Lawns in the Shade – Grass Types and Growing Tips

Whether you are laying down turf in a new garden or finding your lawn just fails to take properly in shady areas, there are tips that can help – it all starts with choosing the right grass type.

As the winter sun gets lower in the sky, sunlight decreases, shaded areas deepen and your lawn is likely to show signs of stress. In this case trimming over-hanging branches to allow more access to sunlight could be the first action to take that will encourage lawn growth.

On housing estates where sites are often small, the proximity of neighbouring buildings may affect the growth of your lawn. In this case, check how much sun an area receives in a day and take this into account when you choose the grass type best suited to your property. Even heavily shaded areas need at least 2-3 hours of direct sunlight for your lawn to grow. In any area that has more than 70 percent shade consider alternatives such as Mondo grass, or other stand-alone grasses, which tolerate deep shade conditions – alternatively, plant a ground-cover.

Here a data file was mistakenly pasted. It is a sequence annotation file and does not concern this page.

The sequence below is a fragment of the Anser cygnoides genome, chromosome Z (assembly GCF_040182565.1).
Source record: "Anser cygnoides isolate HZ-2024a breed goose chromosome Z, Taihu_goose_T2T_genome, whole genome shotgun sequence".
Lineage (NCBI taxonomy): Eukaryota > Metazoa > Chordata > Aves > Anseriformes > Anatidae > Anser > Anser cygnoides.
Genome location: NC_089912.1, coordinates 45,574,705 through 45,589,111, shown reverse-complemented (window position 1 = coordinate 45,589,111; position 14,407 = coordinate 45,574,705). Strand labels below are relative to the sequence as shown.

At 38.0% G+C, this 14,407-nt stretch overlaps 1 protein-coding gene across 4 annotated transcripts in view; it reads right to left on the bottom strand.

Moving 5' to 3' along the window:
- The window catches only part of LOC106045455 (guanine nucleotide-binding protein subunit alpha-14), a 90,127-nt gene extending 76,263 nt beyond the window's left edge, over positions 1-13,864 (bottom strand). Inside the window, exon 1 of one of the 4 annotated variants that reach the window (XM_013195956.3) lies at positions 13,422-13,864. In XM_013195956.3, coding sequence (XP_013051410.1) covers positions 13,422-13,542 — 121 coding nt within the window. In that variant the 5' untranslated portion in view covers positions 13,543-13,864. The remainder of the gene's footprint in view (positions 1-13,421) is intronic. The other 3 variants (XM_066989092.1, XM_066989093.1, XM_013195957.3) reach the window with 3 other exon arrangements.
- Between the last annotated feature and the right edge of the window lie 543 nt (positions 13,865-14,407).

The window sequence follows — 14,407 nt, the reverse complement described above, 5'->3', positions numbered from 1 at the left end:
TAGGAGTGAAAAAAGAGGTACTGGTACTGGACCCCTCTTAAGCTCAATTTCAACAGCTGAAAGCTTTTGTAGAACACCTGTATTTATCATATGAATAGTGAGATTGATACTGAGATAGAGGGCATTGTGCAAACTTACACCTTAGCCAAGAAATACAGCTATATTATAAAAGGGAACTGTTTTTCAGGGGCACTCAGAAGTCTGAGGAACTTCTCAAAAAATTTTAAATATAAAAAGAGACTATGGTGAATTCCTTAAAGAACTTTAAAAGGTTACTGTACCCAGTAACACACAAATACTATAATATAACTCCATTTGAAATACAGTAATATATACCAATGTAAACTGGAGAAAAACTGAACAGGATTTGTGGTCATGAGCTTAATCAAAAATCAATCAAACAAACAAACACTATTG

Buffalo is a hardy grass that will grow in full sun as well as in areas of semi-shade. This indigenous grass requires less regular watering and mowing and is also less susceptible to fungus diseases.

LM Berea is a soft leaf grass that excels in shaded and semi-shaded areas; it exhibits a higher shade tolerance than most other grass types making it a popular first choice for many South Africans.

It is important to avoid over-watering grass in shady areas. Water-logging could result in diseases that will negatively affect your lawn.

When mowing, never cut more than 1/3 off the leaf blade. The grass needs a larger blade surface to help photosynthesize in areas with little access to sun. Berea is a lighter green that Buffalo, and is slightly less hardy. It is able to tolerate medium levels of traffic.


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